jeudi 8 juin 2017

How Britain aided Israel’s 1967 war

Comment la Grande-Bretagne a-t-elle aidé la guerre menée par "israel" en 1967?
British political leader Harold Wilson was enamored
 of Zionism. (Allan Warren/Wikimedia Commons)

The British press can display a dubious sense of priorities when it comes to marking important anniversaries. Far more attention has been paid lately to how The Beatles’ album Sergeant Pepper’s Lonely Hearts Club Band is 50 years old than to how Harold Wilson’s government assisted Israel’s capture of Arab territories in 1967.

The assistance was both practical and diplomatic.

In March 1965, Levi Eshkol, then Israel’s prime minister, visited London to meet Wilson, his British counterpart, and other political figures.

Eshkol enquired if Britain would be willing to sell a large consignment of Centurion tanks. Denis Healey, Britain’s defense secretary at the time, proved receptive. “I see no reason to think that we shall not be able to meet your needs,” Healey told him.

The Centurion was the main British battle tank for around two decades following the Second World War and Israel had already placed orders for it before Eshkol’s trip.

By July 1965, Britain supplied Israel with more than 180 such tanks. Another 150 were transported between that month and May 1967.

They were not the only weapons that Britain gave Israel. Just one week before Eshkol’s government made a surprise attack against Egypt on 5 June 1967, a ship brimming with machine guns, tank shells and armored vehicles sailed to present-day Israel from the English port of Felixstowe. It was among a series of secret weapons deliveries.
“Handsome praise”

The Centurions were heavily used by Israel as it seized Arab territories.

The British embassy in Tel Aviv was pleased with that fact. It noted how Israeli military commanders were “particularly handsome in their praise” of the Centurion. The tank “apparently did far more than was ever expected of it,” according to an embassy memo.

Harold Wilson also gave advice to Israel on the circumstances under which attacking its neighbors would be deemed acceptable.

His book The Chariot of Israel refers to a letter that he sent Eshkol, ahead of the war. The letter, Wilson explained, backed the US argument that Eshkol should only order military action against Egypt if its leader, Gamal Abdel Nasser, blocked Israeli ships from the Straits of Tiran, the narrow Red Sea waterway that all ships must pass to reach the Israeli port of Eilat. “If we are to give you the international support we wish, it must be based on your undoubted [shipping] rights,” Wilson wrote.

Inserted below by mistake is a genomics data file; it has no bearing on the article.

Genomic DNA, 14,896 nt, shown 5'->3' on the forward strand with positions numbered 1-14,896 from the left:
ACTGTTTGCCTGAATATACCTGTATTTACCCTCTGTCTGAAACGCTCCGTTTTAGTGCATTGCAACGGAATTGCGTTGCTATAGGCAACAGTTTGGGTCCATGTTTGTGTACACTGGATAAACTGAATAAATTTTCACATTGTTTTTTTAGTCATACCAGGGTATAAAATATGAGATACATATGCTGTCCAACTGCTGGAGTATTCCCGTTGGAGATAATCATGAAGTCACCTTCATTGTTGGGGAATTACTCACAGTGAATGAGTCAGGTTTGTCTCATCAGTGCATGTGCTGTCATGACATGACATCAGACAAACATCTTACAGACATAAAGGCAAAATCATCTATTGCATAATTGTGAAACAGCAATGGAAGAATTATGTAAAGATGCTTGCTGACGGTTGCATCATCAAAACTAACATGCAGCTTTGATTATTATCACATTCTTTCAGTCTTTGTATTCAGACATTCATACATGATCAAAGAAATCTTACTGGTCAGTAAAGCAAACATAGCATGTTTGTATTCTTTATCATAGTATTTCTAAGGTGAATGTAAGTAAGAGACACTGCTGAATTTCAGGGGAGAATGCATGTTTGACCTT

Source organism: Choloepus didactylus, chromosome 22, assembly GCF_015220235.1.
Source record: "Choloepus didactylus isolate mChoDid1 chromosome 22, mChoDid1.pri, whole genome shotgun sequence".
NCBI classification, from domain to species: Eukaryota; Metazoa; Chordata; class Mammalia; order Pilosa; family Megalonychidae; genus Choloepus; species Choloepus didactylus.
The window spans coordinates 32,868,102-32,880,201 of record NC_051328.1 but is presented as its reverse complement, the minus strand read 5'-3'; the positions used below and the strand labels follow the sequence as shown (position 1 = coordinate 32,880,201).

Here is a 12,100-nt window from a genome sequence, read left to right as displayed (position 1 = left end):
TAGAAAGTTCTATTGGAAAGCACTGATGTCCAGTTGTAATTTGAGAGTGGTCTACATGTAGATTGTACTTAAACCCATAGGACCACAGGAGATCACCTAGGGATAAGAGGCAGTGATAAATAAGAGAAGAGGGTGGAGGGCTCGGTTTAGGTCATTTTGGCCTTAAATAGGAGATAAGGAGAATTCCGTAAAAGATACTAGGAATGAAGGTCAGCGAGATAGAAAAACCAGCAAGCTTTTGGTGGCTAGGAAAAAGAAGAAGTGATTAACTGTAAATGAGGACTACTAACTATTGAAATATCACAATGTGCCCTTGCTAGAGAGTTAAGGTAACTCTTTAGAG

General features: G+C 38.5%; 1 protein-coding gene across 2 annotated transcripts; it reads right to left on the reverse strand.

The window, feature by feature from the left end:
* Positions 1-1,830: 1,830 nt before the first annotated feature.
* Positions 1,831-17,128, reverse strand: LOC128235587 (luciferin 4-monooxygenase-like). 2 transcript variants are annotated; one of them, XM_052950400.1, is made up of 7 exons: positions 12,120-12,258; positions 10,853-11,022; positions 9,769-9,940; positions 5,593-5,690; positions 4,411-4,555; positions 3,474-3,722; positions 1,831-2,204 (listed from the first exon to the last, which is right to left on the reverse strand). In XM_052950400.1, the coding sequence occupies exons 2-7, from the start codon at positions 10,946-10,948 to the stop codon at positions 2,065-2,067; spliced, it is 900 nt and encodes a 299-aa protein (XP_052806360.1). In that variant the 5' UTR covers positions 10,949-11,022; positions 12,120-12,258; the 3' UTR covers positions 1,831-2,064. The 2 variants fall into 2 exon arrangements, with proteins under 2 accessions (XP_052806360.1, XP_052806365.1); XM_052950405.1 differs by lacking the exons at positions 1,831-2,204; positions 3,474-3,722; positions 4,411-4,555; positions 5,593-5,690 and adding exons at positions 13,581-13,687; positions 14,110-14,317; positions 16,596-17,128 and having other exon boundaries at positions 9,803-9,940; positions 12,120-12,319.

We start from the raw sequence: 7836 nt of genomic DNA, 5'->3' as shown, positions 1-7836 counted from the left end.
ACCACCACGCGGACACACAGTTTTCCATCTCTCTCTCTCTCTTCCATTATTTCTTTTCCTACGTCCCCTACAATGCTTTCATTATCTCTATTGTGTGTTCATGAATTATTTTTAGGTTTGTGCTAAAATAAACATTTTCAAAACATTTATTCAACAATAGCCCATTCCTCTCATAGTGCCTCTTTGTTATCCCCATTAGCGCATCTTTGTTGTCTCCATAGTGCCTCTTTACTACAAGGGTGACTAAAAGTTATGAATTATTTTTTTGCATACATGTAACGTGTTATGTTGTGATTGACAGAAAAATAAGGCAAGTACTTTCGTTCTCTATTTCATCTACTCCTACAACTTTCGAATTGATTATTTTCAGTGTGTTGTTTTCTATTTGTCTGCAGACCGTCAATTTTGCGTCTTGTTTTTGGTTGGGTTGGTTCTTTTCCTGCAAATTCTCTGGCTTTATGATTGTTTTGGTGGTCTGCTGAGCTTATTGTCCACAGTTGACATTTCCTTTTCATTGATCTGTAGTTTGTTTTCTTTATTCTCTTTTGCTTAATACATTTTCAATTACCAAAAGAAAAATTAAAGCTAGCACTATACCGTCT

Nasser had long been perceived as hostile to Western interests. In 1956, Britain and France had persuaded Israel to invade Egypt over Nasser’s nationalization of the Suez Canal. While doing so, the Israelis committed massacres in Gaza that have been airbrushed by many historians.

Under a decision taken by Nasser in May 1967, oil tankers passing through the Straits of Tiran were required to submit documents saying that they were not destined for Israeli ports. The decision was taken amid an Arab League boycott of Israel.
Natural and proper?

Nasser did not present any existential threat to Israel. According to US intelligence assessments, Egypt’s military deployments in the Sinai were defensive and Israel would have no trouble defeating the combined armies of neighboring Arab states. That has even been acknowledged by the notoriously hawkish Menachem Begin when he was Israel’s prime minister in the early 1980s.

There was no proof in 1967 that Nasser was about to attack Israel, Begin declared 15 years later. “We must be honest with ourselves,” Begin said. “We decided to attack him [Nasser].”

As the Israeli historian Ilan Pappe has documented, Israeli leaders had harbored a desire, and prepared plans, to conquer the remainder of Palestine that they had not seized in 1948. They only sought the appropriate pretext.

Begin himself called the 1967 conflict a war of “choice.”

Harold Wilson was enamored of Zionism, Israel’s state ideology.

The Chariot of Israel attributes his admiration for Zionism to what he learned about biblical prophecy during his childhood. The admiration was so intense that Wilson has ignored the victims of the Zionist project. His chapter on the 1967 war omits any mention of the 400,000 Palestinians displaced when Israel invaded Gaza and the West Bank that year.

Wilson’s government officially backed UN Security Council resolution 242, which urged Israel to relinquish the territories it seized in 1967. Yet in 1972, Wilson (then an opposition leader), said “it is utterly unreal to talk of withdrawal.”

“Israel’s reaction is natural and proper in refusing to accept the Palestinians as a nation,” he added. “It is not recognized as a nation by the world.”

There was something both contradictory and consistent about Wilson’s stance. Through the 1917 Balfour Declaration, Britain promised to help establish a “Jewish national home” in Palestine. The idea that indigenous Palestinians could belong to a nation was not entertained.

Britain had backed a racist colonization project in 1917. The war of June 1967 was a continuation of that project. Once again, it was enabled by Britain.

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